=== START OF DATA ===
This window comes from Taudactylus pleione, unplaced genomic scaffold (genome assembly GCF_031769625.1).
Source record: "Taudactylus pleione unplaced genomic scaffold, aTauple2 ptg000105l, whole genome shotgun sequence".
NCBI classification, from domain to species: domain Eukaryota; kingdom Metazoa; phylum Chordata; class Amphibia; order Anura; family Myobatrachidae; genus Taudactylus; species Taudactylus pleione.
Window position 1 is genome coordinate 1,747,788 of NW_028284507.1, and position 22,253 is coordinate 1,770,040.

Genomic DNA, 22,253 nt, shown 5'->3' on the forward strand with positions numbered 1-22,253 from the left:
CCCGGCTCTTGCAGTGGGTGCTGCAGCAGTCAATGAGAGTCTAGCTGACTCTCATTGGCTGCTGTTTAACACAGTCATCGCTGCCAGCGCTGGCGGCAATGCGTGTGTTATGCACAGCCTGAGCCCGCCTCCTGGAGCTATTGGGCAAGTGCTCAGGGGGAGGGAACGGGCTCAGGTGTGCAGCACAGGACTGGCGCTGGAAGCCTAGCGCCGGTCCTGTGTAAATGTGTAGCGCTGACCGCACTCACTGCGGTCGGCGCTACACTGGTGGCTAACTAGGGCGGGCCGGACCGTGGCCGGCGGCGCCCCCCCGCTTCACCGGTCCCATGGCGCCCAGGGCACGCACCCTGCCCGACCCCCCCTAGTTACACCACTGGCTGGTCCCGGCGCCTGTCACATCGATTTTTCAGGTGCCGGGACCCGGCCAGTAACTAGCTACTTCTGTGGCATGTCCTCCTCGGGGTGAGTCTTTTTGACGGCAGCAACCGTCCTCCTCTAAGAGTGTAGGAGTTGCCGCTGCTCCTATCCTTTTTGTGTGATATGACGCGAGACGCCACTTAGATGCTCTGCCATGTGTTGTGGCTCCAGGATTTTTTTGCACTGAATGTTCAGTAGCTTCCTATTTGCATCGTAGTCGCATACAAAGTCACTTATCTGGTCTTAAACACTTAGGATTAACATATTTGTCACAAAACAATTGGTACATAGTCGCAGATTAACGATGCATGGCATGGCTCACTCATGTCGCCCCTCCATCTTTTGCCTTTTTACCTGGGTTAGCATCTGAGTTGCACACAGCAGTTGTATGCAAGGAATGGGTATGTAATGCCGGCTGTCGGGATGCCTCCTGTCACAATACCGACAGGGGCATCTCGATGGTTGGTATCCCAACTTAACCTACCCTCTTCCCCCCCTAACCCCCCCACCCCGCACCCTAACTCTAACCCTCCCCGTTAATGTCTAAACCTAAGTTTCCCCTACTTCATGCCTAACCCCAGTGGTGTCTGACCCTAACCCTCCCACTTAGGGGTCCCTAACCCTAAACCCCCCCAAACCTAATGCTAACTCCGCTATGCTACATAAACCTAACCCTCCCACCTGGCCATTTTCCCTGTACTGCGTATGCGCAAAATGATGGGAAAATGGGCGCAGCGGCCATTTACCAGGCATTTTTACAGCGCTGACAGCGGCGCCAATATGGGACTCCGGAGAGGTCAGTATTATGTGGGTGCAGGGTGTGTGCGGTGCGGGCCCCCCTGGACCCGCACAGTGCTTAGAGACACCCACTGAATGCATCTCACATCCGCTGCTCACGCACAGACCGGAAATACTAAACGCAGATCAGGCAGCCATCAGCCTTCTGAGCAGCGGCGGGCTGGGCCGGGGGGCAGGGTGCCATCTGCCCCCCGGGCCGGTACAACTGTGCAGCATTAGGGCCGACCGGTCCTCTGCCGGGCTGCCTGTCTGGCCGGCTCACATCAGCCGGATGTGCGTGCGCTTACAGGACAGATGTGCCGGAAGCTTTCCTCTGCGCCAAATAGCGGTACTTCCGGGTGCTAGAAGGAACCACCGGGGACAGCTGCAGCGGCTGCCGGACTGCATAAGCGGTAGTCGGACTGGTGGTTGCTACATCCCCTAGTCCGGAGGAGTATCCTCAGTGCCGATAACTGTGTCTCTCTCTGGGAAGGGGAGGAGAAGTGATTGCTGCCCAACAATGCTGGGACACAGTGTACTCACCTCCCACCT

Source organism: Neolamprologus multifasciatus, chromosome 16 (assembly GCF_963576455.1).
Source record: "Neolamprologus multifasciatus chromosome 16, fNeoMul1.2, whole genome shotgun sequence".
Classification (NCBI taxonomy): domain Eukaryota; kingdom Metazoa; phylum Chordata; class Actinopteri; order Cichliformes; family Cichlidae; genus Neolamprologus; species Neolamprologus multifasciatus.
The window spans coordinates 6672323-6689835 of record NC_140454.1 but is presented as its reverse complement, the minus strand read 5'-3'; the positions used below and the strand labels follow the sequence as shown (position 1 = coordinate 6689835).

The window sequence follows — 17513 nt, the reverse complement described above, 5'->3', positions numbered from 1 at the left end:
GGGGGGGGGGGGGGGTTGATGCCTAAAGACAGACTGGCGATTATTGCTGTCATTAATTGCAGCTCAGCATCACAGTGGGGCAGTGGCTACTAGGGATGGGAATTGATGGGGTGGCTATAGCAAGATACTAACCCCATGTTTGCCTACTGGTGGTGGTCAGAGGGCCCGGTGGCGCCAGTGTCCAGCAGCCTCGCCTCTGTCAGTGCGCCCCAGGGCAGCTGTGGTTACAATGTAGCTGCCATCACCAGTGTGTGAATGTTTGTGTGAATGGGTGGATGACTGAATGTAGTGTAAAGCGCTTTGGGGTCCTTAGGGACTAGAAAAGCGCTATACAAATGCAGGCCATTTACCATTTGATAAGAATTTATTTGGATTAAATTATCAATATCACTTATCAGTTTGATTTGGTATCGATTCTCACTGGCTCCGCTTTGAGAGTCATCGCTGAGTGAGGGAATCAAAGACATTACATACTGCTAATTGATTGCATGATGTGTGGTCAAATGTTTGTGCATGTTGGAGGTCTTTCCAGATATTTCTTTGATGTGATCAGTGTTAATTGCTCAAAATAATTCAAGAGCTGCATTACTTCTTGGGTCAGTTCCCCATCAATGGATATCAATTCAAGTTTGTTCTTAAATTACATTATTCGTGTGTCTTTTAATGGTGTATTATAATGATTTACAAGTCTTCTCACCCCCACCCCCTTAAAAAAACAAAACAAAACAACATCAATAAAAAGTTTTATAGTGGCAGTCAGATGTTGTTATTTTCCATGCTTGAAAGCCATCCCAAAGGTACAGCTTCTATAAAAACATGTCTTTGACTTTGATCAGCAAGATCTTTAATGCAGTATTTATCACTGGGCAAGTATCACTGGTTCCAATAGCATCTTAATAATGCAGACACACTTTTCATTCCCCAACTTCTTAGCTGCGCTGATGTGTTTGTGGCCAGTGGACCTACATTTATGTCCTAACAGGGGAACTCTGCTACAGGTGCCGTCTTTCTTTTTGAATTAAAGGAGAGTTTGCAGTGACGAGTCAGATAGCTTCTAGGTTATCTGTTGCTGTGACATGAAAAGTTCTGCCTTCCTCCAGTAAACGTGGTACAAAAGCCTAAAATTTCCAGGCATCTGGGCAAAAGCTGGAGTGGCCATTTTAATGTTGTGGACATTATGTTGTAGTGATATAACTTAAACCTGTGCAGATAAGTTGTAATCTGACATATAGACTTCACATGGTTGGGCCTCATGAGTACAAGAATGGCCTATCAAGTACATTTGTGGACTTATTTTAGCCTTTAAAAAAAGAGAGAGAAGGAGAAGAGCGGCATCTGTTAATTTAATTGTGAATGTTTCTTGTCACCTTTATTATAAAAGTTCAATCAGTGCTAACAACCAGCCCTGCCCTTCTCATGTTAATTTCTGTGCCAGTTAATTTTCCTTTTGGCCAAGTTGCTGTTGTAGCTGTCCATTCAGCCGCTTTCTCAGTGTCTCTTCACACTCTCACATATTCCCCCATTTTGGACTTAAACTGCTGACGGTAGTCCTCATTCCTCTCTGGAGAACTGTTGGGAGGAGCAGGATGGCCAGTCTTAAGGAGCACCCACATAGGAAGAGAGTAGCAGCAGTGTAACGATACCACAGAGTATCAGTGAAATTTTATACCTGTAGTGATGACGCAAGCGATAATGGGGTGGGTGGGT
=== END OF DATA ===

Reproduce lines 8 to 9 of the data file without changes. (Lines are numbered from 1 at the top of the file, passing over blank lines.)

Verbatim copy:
Source record: "Neolamprologus multifasciatus chromosome 16, fNeoMul1.2, whole genome shotgun sequence".
Classification (NCBI taxonomy): domain Eukaryota; kingdom Metazoa; phylum Chordata; class Actinopteri; order Cichliformes; family Cichlidae; genus Neolamprologus; species Neolamprologus multifasciatus.